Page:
THEORY OF OPERATION - CONTINUED
BRAKE SYSTEM - CONTINUED
Modulation of pressurized oil in service brake accumulators is controlled by service brake control valve. Position
of either brake pedal causes a specific pressure at service brakes. As position of pedal changes, pressure at service
brakes also changes.
When operator pushes brake pedal, a roller on brake pedal assembly forces piston downward. Piston applies a
force on springs. Force of springs moves retainer and ball. Movement of retainer and ball causes upper valve spool
to move away from seat in spacer.
Movement of upper valve spool causes movement of lower valve spool and compression of spring. When valve
upper and lower valve spools move, oil flow from outlet, to service brake passages, to hydraulic oil tank is
This allows pressurized oil supply from accumulator ports to flow through upper and lower valve spool passages
and outlets to service brakes. Oil then flows through outlet to service brake passages to apply service brakes, while
at same time, pressurized oil flows into cavities through outlets to service brakes. Oil pressure at service brakes has
same pressure as oil in cavities.
Oil pressure in cavity and force of spring act to balance lower valve spool against force of pressure in cavity. In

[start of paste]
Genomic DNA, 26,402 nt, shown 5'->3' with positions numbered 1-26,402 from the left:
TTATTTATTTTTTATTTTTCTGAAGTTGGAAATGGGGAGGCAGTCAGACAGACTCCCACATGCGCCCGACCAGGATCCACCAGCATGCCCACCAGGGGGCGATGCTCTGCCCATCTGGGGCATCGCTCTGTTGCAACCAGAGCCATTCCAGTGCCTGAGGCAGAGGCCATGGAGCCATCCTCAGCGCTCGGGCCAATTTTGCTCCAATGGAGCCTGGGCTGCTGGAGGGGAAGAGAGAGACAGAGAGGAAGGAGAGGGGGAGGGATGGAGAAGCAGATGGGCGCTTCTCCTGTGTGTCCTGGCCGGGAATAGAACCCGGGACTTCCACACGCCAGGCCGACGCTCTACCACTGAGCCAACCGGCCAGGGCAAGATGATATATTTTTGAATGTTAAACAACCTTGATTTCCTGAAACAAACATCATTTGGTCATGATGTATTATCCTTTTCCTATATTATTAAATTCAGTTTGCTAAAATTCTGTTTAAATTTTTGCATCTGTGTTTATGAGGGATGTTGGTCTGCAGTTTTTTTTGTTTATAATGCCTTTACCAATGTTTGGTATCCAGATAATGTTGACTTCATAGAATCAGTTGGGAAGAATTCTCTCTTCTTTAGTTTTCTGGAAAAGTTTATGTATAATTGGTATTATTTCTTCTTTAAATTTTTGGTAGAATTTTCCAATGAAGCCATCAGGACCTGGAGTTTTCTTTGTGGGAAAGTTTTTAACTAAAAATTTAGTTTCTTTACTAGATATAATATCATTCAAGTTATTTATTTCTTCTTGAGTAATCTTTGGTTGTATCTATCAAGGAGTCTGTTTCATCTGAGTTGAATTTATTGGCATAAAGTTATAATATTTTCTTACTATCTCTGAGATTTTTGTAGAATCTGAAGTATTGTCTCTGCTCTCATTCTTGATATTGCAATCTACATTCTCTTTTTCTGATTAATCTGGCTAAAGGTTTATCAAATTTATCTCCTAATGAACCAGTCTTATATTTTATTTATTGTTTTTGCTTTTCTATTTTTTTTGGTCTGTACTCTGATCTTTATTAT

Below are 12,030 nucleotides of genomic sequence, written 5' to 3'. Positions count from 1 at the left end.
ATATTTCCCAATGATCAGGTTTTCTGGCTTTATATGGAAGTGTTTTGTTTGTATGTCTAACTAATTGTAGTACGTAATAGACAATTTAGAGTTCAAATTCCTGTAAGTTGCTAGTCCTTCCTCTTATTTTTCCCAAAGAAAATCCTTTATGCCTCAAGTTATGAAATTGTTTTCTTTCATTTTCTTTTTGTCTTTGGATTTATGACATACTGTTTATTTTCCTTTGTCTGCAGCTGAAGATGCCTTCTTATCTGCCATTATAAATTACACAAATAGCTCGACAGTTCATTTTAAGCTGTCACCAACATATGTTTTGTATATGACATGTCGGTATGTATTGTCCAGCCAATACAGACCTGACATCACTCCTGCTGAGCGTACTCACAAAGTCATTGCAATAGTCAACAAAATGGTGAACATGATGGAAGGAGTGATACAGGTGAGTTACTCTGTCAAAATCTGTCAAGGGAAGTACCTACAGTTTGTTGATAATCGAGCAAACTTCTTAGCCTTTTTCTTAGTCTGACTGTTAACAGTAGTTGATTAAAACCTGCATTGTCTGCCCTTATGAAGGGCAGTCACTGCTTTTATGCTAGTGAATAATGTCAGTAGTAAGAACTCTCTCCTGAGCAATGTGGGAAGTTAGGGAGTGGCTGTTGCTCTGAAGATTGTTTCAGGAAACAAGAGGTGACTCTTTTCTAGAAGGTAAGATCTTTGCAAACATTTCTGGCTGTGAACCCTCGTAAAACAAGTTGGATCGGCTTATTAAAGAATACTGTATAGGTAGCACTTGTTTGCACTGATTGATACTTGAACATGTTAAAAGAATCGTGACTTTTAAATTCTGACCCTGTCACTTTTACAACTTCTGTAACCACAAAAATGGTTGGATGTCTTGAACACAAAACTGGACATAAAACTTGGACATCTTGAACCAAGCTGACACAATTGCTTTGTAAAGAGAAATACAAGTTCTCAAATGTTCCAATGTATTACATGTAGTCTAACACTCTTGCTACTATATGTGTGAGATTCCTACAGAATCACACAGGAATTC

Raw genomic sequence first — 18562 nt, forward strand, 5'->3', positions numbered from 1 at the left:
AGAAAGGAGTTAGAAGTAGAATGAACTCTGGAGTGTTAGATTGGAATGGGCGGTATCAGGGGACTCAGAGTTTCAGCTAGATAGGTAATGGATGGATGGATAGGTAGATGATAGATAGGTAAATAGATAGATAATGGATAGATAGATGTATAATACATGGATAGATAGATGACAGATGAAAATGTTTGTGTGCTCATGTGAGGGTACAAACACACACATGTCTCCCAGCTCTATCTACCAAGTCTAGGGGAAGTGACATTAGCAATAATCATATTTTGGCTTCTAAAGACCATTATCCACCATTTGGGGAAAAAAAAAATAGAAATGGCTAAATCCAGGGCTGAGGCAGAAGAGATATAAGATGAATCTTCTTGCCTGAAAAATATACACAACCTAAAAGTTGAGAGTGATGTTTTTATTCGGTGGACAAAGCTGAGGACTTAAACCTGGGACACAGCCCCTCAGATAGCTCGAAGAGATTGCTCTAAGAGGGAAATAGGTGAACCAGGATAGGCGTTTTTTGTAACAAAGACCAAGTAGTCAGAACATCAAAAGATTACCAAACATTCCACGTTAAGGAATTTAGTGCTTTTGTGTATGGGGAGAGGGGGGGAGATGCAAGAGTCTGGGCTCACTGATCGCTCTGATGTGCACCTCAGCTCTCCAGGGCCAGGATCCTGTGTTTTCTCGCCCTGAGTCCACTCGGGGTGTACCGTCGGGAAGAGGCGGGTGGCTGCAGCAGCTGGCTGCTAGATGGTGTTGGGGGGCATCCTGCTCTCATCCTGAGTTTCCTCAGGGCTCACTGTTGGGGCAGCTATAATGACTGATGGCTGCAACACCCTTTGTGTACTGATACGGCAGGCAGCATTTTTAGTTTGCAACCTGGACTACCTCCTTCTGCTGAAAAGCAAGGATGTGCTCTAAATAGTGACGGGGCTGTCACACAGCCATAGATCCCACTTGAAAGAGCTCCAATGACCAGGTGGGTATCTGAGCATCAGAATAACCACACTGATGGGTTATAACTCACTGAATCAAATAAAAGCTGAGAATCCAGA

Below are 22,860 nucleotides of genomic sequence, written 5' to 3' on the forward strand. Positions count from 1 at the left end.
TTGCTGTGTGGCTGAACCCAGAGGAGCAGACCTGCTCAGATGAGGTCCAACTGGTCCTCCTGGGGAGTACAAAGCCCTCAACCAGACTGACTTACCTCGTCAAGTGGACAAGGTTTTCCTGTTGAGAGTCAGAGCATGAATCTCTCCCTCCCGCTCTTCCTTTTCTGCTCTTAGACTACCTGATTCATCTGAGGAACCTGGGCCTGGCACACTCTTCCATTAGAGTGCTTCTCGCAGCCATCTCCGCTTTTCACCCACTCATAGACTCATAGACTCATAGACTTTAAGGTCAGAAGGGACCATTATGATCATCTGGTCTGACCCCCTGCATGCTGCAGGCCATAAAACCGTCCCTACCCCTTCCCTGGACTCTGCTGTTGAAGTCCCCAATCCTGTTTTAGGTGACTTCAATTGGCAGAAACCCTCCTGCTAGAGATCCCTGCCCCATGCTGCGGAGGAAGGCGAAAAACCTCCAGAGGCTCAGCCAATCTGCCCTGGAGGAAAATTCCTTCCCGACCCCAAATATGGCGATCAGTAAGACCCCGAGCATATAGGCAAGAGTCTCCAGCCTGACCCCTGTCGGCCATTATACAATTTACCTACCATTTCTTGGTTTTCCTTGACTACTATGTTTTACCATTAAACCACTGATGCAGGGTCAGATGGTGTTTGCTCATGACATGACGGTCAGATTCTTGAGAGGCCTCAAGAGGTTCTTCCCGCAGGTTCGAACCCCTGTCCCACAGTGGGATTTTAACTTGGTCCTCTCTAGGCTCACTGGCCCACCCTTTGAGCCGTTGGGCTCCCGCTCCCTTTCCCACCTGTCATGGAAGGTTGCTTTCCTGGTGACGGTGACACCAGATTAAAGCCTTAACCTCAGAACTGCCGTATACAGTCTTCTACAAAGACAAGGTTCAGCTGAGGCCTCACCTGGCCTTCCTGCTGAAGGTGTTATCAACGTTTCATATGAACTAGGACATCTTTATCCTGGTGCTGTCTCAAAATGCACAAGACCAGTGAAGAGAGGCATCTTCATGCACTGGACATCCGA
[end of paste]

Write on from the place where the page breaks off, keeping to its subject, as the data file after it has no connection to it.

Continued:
same manner, pressure in cavity creates a force against bottom of upper valve spool. Upper valve spool is balanced
by force of springs at top of upper valve spool.
Force of springs is balanced by force applied to pedal. Upward movement of valve upper and lower valve spools
causes supply from accumulator ports to be restricted. Level of pressure in independent valve sections creates a
force of feedback. This allows operator to modulate pressure to service brakes.
Valve upper and lower valve spools balance between supply from accumulator ports and ports for service brakes to
maintain brake pressure until position of pedal changes. Change in pedal position means that more or less brake
pressure is necessary.
If piston moves downward to apply more compression on springs, valve upper and lower valve spools move to
allow more pressure oil to flow to service brakes outlets. This results in a higher oil pressure in cavities and service